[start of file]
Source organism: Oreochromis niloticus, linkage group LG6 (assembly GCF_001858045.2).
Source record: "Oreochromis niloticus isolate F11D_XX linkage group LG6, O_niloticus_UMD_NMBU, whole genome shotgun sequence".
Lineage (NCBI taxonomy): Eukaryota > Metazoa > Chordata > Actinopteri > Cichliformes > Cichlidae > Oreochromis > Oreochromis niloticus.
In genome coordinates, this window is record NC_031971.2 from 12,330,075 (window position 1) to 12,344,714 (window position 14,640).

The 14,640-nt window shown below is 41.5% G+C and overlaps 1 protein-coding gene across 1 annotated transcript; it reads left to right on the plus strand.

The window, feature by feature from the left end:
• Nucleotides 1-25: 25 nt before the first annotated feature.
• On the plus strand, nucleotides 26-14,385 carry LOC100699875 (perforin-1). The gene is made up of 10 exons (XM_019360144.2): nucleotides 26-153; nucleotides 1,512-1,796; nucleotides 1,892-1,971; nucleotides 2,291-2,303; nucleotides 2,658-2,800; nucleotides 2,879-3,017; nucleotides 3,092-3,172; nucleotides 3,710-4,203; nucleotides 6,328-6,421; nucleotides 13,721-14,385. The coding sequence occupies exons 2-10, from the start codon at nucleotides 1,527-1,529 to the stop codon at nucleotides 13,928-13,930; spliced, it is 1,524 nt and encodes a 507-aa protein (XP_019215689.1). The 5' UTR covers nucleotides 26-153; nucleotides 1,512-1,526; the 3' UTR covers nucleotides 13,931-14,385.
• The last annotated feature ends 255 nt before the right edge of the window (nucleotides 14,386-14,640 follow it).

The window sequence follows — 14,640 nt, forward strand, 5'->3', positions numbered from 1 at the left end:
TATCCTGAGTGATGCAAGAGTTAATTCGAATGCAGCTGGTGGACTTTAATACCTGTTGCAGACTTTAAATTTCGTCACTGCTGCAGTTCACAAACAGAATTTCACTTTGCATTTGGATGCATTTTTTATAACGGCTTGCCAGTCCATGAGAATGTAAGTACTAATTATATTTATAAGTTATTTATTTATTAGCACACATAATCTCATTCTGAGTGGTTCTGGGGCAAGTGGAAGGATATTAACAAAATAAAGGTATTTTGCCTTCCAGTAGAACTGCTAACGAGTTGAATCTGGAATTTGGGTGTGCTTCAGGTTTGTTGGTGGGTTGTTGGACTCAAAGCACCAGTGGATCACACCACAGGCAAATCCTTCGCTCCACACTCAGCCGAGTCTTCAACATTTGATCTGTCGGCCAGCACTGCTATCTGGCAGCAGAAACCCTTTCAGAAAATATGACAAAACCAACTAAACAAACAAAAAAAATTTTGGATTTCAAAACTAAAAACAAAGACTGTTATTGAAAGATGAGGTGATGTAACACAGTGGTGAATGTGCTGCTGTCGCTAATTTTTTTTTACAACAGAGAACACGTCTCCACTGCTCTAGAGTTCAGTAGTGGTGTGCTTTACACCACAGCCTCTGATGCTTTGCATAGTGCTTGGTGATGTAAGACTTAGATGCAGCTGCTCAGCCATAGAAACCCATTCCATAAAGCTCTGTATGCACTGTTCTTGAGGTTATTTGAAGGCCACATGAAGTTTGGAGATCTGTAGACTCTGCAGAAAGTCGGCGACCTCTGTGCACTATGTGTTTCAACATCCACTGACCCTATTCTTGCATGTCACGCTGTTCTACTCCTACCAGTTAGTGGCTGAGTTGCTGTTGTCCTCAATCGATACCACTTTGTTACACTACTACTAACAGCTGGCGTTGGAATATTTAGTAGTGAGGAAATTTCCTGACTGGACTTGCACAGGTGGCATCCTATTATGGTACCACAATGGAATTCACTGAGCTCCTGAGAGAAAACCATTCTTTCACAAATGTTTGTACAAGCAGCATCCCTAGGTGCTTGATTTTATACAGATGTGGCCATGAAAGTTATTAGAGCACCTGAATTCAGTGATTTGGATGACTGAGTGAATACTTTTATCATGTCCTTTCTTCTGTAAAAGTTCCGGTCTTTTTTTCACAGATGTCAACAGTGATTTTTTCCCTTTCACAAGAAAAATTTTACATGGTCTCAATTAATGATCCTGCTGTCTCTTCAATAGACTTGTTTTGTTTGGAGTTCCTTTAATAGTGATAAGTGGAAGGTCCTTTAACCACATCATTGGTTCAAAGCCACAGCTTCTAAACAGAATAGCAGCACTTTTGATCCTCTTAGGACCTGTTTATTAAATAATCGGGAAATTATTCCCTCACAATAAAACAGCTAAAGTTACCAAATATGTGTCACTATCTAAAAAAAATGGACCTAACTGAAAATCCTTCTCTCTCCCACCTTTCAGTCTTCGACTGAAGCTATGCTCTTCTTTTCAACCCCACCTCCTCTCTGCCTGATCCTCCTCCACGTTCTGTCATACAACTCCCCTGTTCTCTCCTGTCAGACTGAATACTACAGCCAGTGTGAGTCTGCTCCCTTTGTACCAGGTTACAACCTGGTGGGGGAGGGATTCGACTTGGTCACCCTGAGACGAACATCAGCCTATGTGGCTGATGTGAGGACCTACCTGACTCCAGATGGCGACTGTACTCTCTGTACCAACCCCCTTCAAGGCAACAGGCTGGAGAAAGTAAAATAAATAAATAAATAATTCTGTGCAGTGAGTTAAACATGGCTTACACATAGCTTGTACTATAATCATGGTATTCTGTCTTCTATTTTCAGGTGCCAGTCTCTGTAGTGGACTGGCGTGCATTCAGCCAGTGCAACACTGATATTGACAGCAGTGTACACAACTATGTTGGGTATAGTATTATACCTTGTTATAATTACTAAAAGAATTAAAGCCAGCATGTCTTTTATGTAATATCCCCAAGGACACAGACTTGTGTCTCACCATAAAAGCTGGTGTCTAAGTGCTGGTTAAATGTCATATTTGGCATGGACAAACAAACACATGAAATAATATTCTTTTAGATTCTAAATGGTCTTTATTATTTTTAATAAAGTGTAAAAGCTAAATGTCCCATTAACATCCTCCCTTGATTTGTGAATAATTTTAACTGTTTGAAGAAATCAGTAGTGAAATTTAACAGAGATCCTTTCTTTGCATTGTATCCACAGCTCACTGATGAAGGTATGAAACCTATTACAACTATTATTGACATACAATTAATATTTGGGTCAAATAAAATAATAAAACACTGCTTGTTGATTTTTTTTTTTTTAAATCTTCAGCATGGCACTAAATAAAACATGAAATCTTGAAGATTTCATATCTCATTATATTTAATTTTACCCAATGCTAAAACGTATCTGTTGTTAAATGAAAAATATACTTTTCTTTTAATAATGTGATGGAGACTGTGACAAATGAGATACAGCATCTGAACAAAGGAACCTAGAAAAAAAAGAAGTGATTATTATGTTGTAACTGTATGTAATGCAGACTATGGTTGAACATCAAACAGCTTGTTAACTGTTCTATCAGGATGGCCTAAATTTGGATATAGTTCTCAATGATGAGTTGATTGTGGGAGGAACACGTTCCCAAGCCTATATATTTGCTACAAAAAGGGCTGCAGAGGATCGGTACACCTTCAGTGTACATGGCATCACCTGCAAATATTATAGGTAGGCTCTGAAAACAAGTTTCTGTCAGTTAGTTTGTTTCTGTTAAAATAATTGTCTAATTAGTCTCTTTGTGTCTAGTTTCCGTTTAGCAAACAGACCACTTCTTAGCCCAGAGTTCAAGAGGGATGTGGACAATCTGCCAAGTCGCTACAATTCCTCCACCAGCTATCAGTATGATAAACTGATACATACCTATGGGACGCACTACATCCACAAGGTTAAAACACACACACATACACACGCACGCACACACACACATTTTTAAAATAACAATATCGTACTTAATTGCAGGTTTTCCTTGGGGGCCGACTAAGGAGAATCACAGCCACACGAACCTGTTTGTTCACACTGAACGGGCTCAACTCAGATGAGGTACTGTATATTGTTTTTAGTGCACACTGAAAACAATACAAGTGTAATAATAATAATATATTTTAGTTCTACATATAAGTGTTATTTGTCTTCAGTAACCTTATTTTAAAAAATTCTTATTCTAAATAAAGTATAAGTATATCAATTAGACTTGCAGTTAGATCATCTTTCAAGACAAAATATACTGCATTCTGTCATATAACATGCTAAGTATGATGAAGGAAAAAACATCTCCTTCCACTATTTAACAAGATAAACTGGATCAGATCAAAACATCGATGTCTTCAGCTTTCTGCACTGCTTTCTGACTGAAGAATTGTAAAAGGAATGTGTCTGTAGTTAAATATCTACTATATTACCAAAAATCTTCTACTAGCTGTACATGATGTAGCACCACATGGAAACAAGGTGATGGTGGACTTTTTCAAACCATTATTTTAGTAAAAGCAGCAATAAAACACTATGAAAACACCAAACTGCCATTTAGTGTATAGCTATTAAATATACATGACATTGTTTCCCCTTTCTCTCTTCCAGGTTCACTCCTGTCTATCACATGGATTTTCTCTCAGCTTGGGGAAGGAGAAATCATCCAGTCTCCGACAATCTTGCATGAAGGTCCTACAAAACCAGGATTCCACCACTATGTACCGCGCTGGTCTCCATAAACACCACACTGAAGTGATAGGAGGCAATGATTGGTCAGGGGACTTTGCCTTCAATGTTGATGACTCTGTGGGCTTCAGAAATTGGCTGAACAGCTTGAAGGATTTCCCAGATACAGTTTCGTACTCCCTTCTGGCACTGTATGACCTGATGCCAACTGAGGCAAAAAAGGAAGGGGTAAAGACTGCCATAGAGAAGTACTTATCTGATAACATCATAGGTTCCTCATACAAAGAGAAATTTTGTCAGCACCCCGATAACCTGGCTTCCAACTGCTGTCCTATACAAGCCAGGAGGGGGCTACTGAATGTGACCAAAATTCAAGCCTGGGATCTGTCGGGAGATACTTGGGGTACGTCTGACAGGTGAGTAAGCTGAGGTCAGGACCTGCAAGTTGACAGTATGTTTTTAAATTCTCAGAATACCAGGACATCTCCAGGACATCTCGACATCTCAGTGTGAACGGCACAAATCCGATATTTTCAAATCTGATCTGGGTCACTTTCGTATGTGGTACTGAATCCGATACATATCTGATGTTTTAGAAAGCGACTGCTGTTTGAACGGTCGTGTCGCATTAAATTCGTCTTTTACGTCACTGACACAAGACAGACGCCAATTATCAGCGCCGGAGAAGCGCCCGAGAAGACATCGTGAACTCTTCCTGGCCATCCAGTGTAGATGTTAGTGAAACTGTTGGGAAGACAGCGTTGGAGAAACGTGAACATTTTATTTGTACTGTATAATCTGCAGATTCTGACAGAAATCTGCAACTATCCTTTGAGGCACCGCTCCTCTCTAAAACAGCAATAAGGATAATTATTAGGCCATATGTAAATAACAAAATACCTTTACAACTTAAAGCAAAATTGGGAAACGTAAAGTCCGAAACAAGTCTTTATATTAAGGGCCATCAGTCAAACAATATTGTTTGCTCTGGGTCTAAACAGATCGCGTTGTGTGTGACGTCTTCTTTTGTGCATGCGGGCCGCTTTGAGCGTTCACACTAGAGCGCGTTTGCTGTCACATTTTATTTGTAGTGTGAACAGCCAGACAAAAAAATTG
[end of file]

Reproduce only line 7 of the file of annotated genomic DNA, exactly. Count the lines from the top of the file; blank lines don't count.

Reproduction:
• Nucleotides 1-25: 25 nt before the first annotated feature.